Most of them, she said, are afraid of Donald Trump and what he stands for. Part of her goal in attending the institute is to find ways to help her students understand why other people have a different view and why the reality of diverse opinions is a bedrock of democracy.

“Most of my students don’t know anybody who supports Trump,” she said.

She wants her students to explore why this election is unlike any other, but also to fire them up about how important it is for them to be involved.

Slater already does some interesting things in her classroom. “My students do their own little polls,” said Slater. For instance, they ask people in their neighborhood how likely they are to vote. Among the things she wants them to understand is the difference between an informal sample and a poll using random sampling techniques – something that Winneg explained in detail.

The institute is giving her “a lot of resources and new ideas,” Slater said. She was particularly struck by a lecture about the history of presidential elections and how they have changed over time.

Besides the session on polls and election history, the teachers have heard from professors about presidential power, the Supreme Court, and the inner workings of the media. Kathleen Hall Jamieson, head of the Annenberg Center, addressed them on the evolution of presidential campaign messaging.

They also heard from former Gov. and Mayor Ed Rendell, chair of the DNC Host Committee, who, with senior federal judge Marjorie O. Rendell, founded the Rendell Center to conduct educational activities that promote "an informed and responsible citizenry."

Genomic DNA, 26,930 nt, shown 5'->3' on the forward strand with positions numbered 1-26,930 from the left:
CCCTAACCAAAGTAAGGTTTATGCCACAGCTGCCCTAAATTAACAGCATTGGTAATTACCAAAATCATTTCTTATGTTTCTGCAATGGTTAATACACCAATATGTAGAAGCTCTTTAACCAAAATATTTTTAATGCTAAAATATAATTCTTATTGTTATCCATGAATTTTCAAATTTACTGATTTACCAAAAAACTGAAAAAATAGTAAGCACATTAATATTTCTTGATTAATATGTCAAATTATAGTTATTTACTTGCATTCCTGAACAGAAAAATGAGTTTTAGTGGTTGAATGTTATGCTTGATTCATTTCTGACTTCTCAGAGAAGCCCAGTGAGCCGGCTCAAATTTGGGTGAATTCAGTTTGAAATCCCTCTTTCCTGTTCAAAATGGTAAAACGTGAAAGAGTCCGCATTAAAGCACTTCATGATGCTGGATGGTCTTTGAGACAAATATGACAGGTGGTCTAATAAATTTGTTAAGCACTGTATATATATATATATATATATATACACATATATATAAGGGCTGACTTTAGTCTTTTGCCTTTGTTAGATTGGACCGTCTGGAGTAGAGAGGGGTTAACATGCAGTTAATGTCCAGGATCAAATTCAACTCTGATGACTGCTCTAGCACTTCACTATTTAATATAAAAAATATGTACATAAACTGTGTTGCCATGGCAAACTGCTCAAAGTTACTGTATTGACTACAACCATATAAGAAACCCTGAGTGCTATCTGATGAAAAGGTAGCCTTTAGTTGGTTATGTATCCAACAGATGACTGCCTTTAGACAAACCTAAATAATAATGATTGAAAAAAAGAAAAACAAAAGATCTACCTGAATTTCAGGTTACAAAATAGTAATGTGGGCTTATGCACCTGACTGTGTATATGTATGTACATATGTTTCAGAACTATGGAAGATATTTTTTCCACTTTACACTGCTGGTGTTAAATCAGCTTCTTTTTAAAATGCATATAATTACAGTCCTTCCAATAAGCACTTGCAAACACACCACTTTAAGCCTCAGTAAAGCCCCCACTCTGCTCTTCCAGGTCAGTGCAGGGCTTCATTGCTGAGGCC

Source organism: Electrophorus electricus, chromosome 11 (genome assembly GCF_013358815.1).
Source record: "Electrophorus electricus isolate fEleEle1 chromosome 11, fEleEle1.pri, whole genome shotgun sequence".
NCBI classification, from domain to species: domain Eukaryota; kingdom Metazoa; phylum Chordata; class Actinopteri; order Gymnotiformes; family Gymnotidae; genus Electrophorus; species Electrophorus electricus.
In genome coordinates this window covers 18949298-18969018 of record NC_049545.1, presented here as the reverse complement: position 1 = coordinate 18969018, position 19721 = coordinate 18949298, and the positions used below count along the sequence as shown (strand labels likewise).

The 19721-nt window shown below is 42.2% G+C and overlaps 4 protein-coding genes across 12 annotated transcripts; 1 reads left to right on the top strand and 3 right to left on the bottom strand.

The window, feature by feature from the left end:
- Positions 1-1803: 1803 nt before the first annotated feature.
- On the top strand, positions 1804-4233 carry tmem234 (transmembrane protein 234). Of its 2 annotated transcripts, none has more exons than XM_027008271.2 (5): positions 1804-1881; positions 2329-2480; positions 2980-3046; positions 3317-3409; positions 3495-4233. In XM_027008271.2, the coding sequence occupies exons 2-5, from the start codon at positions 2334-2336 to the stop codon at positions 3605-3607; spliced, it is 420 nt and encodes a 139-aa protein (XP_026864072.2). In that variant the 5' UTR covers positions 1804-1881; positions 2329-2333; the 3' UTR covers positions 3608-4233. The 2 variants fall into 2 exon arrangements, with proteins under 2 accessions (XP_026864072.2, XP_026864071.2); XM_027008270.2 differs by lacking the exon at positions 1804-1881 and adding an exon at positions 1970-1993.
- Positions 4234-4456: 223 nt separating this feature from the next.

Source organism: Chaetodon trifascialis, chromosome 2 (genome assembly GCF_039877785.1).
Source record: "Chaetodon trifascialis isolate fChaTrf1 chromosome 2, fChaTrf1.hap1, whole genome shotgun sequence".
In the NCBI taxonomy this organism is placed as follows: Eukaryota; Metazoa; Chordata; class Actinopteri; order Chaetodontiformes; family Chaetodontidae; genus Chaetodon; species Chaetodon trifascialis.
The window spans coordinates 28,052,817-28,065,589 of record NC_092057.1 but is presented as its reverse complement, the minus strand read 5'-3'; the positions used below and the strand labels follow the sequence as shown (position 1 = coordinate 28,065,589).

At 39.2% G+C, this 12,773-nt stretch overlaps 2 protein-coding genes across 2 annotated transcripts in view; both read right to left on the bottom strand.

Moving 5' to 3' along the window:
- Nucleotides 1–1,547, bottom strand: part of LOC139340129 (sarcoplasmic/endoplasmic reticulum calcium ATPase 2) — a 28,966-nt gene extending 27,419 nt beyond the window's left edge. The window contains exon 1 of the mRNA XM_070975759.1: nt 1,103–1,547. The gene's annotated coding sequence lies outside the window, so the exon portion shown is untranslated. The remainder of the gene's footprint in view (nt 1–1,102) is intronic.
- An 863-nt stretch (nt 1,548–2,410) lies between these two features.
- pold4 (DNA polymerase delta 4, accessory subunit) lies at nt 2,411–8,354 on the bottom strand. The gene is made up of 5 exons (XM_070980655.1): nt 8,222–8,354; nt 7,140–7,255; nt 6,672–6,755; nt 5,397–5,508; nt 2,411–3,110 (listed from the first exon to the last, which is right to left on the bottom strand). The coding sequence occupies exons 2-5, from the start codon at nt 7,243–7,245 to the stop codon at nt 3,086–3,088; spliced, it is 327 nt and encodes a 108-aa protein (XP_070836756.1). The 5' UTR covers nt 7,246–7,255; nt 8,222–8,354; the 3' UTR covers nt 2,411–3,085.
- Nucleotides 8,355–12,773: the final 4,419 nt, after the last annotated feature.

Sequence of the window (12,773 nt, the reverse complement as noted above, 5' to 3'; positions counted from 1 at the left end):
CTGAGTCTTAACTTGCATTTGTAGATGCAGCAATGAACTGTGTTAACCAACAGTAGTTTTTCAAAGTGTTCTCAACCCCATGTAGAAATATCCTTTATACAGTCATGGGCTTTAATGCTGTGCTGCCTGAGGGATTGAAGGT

After most of the sessions, Sally Flaherty, the social studies content adviser for the Pennsylvania Department of Education, works with the teachers on how to apply what they’ve learned in the classroom.

As their culminating activity, they were divided into teams and given this assignment: Choose the three issues that the new president should tackle within the first 100 days of the new administration, and explain how he or she would tackle them – executive order, getting legislation through Congress, or regulation.

Olvera was one of five Philadelphia teachers attending, two of whom were from Stanton, a K-8 school with just over 300 students.

Stanton is built around social studies; after all, the school is a living testament to the power of civic engagement. A grassroots campaign by students, teachers, and neighbors reversed a recommendation to close it during the 2013 District downsizing, when 23 other schools met that fate. Now it is a thriving little school.